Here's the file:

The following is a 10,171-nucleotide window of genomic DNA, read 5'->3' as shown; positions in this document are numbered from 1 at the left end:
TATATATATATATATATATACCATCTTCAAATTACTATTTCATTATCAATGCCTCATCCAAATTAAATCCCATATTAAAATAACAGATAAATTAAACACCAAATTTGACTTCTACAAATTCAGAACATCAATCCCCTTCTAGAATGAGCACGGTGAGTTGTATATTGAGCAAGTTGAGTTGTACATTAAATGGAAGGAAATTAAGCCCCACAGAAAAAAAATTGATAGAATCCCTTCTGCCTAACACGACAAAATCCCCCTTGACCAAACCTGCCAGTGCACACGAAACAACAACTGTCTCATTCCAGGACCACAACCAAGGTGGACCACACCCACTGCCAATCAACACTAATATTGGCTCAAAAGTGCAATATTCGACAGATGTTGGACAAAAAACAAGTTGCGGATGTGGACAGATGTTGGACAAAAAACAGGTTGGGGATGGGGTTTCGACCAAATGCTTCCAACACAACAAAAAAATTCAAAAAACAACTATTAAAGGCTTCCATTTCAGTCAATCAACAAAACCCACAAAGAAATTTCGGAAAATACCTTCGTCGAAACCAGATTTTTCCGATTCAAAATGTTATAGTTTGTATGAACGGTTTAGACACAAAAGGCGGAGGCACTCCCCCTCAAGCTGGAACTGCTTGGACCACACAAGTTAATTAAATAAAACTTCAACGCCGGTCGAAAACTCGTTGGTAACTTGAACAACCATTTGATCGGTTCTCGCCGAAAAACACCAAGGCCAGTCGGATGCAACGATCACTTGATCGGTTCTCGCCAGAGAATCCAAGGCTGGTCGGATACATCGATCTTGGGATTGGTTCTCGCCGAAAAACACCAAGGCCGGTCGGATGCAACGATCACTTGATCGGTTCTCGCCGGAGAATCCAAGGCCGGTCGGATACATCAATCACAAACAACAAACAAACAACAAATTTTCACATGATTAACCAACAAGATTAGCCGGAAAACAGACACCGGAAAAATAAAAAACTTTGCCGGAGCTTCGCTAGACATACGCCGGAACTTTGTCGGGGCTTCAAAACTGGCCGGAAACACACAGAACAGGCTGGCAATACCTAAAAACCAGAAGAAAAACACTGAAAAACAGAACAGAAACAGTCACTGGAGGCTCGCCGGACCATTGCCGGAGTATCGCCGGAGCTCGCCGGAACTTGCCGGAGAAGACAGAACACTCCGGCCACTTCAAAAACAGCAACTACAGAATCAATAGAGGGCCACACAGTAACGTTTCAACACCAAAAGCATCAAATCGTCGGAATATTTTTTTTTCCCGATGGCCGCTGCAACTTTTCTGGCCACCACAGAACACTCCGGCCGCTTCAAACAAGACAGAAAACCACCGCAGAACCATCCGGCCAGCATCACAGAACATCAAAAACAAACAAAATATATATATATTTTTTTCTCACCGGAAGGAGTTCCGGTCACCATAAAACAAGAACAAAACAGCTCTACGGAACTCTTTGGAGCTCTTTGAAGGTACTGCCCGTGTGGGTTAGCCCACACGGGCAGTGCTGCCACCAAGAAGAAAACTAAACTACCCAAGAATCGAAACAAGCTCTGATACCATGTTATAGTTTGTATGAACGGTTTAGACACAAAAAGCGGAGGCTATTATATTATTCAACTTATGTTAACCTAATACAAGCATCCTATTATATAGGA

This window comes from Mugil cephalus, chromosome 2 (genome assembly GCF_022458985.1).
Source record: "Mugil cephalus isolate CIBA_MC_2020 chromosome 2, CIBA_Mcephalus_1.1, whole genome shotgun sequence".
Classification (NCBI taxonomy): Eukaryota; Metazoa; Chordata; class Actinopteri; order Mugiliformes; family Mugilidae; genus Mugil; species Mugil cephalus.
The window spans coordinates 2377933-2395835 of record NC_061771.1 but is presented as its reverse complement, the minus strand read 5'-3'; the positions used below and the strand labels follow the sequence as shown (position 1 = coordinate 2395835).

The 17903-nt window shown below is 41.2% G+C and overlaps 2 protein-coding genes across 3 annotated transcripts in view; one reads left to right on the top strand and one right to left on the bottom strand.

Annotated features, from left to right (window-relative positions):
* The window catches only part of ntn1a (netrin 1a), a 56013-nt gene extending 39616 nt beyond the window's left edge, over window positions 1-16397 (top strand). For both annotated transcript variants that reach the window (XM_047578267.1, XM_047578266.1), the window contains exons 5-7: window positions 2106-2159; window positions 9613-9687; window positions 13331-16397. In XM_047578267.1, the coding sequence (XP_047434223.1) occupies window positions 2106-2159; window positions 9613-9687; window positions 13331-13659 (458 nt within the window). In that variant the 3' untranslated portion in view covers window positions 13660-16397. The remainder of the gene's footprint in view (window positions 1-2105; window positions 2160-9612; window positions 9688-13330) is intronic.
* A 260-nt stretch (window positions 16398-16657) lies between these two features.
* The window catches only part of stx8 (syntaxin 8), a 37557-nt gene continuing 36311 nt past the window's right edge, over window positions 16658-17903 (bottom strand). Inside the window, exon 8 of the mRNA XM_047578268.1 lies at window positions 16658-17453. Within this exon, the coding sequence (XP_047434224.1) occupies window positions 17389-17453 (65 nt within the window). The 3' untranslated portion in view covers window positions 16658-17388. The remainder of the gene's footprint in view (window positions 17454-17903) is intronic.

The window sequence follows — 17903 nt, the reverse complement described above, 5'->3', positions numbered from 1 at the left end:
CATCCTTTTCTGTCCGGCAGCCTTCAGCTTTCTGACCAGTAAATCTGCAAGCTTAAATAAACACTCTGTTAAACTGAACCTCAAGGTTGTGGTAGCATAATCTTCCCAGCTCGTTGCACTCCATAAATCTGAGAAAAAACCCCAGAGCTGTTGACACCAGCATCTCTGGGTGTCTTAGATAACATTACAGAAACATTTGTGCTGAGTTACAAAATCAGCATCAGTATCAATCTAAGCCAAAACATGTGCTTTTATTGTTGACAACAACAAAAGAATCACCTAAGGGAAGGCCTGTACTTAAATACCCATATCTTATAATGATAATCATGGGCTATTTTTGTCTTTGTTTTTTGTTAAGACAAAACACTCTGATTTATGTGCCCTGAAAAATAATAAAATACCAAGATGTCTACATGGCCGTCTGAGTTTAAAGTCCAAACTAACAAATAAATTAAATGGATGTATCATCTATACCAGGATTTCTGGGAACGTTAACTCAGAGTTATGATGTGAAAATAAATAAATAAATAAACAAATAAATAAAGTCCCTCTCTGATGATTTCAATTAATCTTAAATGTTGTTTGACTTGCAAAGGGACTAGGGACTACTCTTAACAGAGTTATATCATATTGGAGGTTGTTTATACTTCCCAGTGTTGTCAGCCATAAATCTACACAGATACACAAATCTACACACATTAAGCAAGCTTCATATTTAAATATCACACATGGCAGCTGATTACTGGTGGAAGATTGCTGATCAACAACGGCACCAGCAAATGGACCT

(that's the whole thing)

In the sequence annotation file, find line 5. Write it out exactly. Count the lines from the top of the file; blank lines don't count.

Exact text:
Classification (NCBI taxonomy): Eukaryota; Metazoa; Chordata; class Actinopteri; order Mugiliformes; family Mugilidae; genus Mugil; species Mugil cephalus.